To return to my first point in the post above -- what I said about dictators is exactly true. They have ALL insisted that what they were doing was essential to protect the safety of their country.
          It is dangerous to unquestioningly accept that the government always knows best because the government is looking out for your own safety.
          Our countries founding fathers had principles for a reason. The reason is that they were very familiar with the governmental abuses that had gone on in England and elsewhere in the 150 years the preceded the American Revolution. They were determined to create a system that would be resistant to the failures of the 17th century.

          Let's not sacrifice those principles for a little better safety and short-term risk reduction.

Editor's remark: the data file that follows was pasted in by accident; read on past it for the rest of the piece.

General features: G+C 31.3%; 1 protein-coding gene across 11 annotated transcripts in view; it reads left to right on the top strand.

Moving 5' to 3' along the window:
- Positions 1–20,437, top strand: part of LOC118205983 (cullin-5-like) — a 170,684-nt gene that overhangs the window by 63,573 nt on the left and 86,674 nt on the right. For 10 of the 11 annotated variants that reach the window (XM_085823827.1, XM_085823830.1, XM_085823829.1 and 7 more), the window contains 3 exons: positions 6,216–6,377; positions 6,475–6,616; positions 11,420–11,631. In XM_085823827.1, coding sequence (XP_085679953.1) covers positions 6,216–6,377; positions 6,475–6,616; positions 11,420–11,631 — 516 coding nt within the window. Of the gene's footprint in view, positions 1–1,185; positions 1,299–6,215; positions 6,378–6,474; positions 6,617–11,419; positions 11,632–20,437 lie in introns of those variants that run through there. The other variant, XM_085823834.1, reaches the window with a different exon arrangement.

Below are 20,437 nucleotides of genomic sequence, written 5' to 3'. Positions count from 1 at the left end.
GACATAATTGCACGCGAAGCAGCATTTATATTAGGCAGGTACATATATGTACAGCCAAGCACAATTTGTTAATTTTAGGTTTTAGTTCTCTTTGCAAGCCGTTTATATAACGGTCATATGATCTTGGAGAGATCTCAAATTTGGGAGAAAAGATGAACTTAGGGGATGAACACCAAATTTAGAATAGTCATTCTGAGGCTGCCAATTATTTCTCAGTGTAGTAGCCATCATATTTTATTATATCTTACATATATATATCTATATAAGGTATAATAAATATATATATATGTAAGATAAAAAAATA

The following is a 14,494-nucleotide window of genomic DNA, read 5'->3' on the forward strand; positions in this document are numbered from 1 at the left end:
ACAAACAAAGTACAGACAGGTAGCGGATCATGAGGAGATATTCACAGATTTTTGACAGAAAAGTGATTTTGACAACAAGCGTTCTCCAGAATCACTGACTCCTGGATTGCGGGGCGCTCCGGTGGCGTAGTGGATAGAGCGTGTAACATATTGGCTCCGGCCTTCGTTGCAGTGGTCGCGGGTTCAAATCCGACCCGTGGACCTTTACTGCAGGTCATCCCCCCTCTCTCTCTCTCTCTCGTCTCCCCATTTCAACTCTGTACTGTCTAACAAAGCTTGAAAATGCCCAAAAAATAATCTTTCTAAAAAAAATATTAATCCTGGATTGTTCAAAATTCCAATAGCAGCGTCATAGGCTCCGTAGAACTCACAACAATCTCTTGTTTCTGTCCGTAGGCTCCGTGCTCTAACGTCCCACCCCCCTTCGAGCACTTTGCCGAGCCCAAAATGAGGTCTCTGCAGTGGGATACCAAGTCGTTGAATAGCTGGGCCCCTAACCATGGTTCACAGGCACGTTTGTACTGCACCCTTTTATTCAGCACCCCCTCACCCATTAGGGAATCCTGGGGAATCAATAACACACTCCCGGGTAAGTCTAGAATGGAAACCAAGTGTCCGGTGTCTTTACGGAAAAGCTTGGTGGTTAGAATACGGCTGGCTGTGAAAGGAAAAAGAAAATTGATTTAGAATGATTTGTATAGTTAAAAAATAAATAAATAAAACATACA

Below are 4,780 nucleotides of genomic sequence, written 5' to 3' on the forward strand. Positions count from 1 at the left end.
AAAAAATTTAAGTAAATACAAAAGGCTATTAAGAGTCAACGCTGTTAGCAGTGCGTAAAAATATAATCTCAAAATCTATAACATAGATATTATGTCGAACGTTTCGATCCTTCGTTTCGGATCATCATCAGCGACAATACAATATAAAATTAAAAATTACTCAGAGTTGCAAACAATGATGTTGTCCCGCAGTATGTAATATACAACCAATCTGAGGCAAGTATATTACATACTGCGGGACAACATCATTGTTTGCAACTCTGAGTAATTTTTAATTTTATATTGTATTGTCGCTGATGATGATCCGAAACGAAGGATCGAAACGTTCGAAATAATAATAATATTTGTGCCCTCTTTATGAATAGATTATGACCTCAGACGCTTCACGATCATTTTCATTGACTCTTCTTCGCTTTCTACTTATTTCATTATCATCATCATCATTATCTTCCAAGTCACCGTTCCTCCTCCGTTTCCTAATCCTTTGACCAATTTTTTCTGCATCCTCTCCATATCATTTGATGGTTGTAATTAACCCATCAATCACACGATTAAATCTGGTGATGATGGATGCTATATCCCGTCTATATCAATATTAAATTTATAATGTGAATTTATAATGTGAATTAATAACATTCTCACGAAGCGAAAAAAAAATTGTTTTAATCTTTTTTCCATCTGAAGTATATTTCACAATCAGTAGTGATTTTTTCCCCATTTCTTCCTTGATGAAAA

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          btr1701 (profile), Mar 23rd, 2011 @ 8:29pm

          Re: Re: Re: Safety

          > Velox, if we toss "safety of the citizens" out
          > the window, then you remove all the reason
          > for speed limits on highways

          No, you wouldn't. Despite what they tell you, safety isn't the concern at all with speed limits. It's all about revenue.

          > without seeming to understand their actual
          > application and the judgements that have
          > happened over the last couple of hundred
          > years that help define them.

          That's the point. Those judgements that have defined the 4th Amendment over several hundred years have not to date given the government the power to strip you down and probe you merely because you bought a plane ticket.